Enigma of the USB

The dongle wouldn’t fit. He tried flipping it over and rattling it around inside the slot, then flipped it back again and rattled some more. It wouldn’t go in, and the impotent stabbings were starting to make the port sore. He imagined it becoming rawer and redder with every attempt, and when he ran a fingertip over the flesh surrounding it, his reward was a lancing pain. He tossed the dongle to the floor in disgust and looked at his finger. A dark, wet membrane coated it. The fluid could have been blood or motor oil, but the room was too dim to tell.

“I told you we shouldn’t have bought Korean,” he said, grinding his teeth.

“Next time you get more than twenty percent up front, maybe we can afford something better.” The voice in his ear was smiling at him with a tone of ‘I told you so, you stupid hack’ that only made him bite down harder. Janine was an excellent handler, one of the best he’d had in his years as a data mule, but there were times when her vindictiveness was so sharp that he couldn’t stand it.

“Why do you have to be such a shrew, Jay?” he asked, and groped around on the carpet. It was a thick pile, a detail he hadn’t noticed when he’d cased the place. It was like petting an animal’s fur. He’d never seen a live animal, let alone touch one, but something primal in the remains of his organic brain told him that’s what it would’ve felt like.

“Because I’ve got a million better things to be doing with my cycles? Even with the multitasker I’ve got set up it’s still a huge pain in the ass babysitting you. I thought you said this was going to be an in-and-out job. You’ve been in that closet for almost half an hour.”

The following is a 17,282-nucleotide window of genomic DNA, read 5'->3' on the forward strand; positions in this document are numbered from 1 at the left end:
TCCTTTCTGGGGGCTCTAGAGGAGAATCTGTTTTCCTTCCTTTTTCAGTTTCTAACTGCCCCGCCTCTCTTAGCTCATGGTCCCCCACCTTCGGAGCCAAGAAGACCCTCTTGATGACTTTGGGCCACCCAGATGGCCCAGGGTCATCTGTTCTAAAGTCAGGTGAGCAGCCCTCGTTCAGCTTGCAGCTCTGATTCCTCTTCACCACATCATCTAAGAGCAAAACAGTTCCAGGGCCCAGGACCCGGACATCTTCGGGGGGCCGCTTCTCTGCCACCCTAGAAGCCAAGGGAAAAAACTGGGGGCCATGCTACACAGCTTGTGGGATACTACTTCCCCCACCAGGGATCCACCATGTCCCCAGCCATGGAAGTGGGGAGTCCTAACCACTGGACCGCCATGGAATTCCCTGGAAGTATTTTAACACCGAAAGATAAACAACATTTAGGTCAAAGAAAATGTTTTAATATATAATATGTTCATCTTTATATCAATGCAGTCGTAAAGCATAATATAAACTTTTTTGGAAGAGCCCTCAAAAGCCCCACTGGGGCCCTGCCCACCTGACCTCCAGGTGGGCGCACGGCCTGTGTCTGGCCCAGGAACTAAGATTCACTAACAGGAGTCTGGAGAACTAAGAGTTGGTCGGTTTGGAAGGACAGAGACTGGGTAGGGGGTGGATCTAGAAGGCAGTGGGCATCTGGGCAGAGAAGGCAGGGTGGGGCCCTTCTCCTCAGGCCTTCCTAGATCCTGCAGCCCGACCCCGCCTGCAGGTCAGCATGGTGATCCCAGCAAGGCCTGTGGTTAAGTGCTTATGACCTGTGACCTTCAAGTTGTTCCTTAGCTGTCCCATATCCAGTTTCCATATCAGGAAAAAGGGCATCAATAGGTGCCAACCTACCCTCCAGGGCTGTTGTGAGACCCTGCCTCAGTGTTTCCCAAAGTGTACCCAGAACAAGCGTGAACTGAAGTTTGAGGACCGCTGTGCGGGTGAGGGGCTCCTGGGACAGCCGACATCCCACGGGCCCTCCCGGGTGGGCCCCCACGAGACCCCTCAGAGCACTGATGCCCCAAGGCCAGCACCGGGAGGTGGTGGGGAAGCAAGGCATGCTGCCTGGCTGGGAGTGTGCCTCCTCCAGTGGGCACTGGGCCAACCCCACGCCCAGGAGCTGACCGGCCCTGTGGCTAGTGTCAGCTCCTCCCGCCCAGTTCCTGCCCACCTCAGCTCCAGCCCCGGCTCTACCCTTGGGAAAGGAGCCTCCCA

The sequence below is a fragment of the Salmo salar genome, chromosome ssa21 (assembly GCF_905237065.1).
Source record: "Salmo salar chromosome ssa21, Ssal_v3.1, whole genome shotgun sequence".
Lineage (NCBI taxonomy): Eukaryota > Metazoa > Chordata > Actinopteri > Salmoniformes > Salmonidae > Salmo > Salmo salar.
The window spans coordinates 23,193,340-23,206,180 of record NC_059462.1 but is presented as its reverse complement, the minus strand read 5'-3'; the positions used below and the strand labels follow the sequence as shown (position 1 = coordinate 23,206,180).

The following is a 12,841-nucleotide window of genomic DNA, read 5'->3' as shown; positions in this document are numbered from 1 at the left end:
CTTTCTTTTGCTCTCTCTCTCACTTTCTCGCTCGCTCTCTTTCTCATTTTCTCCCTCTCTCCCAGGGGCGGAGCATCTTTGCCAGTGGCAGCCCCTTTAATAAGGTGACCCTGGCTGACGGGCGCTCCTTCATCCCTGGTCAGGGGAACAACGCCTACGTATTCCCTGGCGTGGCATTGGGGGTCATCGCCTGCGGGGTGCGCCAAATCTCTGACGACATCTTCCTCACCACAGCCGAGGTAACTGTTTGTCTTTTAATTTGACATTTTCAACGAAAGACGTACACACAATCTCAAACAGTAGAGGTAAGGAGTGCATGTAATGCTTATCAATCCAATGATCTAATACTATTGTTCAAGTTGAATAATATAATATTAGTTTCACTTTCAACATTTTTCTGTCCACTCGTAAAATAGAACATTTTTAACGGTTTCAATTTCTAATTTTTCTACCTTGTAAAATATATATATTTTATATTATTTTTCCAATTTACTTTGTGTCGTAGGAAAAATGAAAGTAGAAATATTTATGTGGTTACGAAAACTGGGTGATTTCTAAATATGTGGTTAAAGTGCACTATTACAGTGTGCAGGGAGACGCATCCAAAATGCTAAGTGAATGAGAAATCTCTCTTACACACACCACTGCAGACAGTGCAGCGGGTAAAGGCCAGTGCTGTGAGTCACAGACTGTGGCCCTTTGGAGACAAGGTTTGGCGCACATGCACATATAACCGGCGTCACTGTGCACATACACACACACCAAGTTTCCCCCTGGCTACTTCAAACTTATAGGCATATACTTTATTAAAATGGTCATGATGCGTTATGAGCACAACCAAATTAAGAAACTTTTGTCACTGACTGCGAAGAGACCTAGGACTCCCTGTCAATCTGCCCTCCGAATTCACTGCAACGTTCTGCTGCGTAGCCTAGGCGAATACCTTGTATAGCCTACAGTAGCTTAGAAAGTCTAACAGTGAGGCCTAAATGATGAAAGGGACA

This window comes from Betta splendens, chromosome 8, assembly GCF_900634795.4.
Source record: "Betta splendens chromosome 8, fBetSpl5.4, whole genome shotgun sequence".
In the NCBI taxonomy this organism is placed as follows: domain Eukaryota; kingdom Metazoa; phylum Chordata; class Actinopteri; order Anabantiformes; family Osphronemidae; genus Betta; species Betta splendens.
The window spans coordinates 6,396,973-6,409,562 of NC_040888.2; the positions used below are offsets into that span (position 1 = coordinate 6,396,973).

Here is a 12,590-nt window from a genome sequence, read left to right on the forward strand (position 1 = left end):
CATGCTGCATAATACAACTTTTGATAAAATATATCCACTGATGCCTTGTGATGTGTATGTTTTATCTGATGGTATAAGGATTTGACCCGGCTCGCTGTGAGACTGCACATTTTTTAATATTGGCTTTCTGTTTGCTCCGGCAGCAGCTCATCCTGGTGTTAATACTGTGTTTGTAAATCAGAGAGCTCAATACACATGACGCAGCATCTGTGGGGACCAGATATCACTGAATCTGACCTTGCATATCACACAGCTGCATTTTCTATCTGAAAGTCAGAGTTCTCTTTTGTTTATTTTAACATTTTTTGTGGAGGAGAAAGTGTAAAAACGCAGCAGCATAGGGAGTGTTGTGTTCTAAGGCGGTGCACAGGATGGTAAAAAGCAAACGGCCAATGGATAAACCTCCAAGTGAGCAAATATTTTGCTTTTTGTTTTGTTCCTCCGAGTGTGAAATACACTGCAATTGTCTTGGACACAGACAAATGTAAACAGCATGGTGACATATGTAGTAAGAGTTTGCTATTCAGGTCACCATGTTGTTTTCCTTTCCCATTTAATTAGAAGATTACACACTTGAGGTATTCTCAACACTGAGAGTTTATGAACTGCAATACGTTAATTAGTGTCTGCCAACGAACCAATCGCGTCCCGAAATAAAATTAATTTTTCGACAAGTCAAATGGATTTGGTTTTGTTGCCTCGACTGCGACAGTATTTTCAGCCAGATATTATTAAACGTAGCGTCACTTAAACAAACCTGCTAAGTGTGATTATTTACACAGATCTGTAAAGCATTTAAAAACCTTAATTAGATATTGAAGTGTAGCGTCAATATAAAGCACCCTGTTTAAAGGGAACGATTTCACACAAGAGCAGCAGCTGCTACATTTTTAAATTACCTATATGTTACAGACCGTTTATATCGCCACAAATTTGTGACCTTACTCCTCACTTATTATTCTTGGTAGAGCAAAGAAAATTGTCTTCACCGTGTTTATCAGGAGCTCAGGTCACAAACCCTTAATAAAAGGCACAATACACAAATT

“Unforeseen hardware issues.”

“That’s also what you get for insisting on a posterior cervical port. Sure, they look cool in the movies, and your greasy hair makes them difficult to detect, but trying to slap a jack into one in a hurry can turn into a gigantic exercise in frustration, as I’m sure you’re aware by now.”

“Again, cost.”

“And again, you pay for it in other ways.”

His searching fingers found the dongle and he took a deep breath, closed his eyes, and tried once more to glide the wafer into the opening in the back of his neck. This time it slid in with a click, and instantly a small data window opened at the edge of his peripheral vision. He cursed.


“The interface isn’t aligned properly. I can barely see it. It’s rendering on the far outside edge of my right eyeball.”

“Wonderful. Hold one sec.” The data window shivered, glitched out for a moment, then slid into a more comfortable position for reading. “How’s that?”

“Much better, thanks. Is it mirroring okay?”

“I can see what you can see, compadre. Looks like this is it. Might as well commit and get out of there.”

He focused on recalling the visual cue he had set to enable the read/write access on his internal drive. A daisy with eleven petals and a blood-red center materialized in his mind’s eye, and he felt the jolt as the data transferred. “Done,” he said, and pulled the dongle out. A sudden dizziness swept over him.

“That’s odd,” he heard, and then the darkness of the closet swallowed him as he lost consciousness.

2015.02.24 – 2023.09.20

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